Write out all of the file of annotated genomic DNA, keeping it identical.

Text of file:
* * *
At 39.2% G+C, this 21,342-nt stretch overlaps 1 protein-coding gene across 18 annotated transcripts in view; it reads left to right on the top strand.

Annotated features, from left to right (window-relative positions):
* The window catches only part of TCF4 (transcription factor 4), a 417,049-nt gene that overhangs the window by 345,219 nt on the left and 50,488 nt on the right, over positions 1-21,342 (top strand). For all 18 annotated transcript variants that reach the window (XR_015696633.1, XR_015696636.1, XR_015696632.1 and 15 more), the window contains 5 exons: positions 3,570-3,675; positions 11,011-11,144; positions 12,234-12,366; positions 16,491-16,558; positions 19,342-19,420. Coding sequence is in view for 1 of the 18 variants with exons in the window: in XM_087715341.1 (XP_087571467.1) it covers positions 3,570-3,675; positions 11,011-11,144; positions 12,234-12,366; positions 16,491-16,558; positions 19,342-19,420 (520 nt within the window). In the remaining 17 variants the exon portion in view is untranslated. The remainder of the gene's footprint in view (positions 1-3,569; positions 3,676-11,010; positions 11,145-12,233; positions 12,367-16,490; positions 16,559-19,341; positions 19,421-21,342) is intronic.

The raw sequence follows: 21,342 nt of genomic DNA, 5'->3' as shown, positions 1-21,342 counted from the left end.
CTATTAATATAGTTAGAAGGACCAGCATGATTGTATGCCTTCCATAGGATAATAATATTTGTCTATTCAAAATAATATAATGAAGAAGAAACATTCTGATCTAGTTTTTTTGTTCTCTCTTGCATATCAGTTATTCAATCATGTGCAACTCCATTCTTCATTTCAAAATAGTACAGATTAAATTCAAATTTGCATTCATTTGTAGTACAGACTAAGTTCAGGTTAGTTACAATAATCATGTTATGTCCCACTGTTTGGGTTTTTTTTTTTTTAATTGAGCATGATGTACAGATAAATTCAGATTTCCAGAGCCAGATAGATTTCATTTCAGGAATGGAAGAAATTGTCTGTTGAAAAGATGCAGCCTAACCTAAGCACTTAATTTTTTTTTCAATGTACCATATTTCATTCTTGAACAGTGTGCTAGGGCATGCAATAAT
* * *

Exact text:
At 39.2% G+C, this 21,342-nt stretch overlaps 1 protein-coding gene across 18 annotated transcripts in view; it reads left to right on the top strand.

Annotated features, from left to right (window-relative positions):
* The window catches only part of TCF4 (transcription factor 4), a 417,049-nt gene that overhangs the window by 345,219 nt on the left and 50,488 nt on the right, over positions 1-21,342 (top strand). For all 18 annotated transcript variants that reach the window (XR_015696633.1, XR_015696636.1, XR_015696632.1 and 15 more), the window contains 5 exons: positions 3,570-3,675; positions 11,011-11,144; positions 12,234-12,366; positions 16,491-16,558; positions 19,342-19,420. Coding sequence is in view for 1 of the 18 variants with exons in the window: in XM_087715341.1 (XP_087571467.1) it covers positions 3,570-3,675; positions 11,011-11,144; positions 12,234-12,366; positions 16,491-16,558; positions 19,342-19,420 (520 nt within the window). In the remaining 17 variants the exon portion in view is untranslated. The remainder of the gene's footprint in view (positions 1-3,569; positions 3,676-11,010; positions 11,145-12,233; positions 12,367-16,490; positions 16,559-19,341; positions 19,421-21,342) is intronic.

The raw sequence follows: 21,342 nt of genomic DNA, 5'->3' as shown, positions 1-21,342 counted from the left end.
CTATTAATATAGTTAGAAGGACCAGCATGATTGTATGCCTTCCATAGGATAATAATATTTGTCTATTCAAAATAATATAATGAAGAAGAAACATTCTGATCTAGTTTTTTTGTTCTCTCTTGCATATCAGTTATTCAATCATGTGCAACTCCATTCTTCATTTCAAAATAGTACAGATTAAATTCAAATTTGCATTCATTTGTAGTACAGACTAAGTTCAGGTTAGTTACAATAATCATGTTATGTCCCACTGTTTGGGTTTTTTTTTTTTTAATTGAGCATGATGTACAGATAAATTCAGATTTCCAGAGCCAGATAGATTTCATTTCAGGAATGGAAGAAATTGTCTGTTGAAAAGATGCAGCCTAACCTAAGCACTTAATTTTTTTTTCAATGTACCATATTTCATTCTTGAACAGTGTGCTAGGGCATGCAATAAT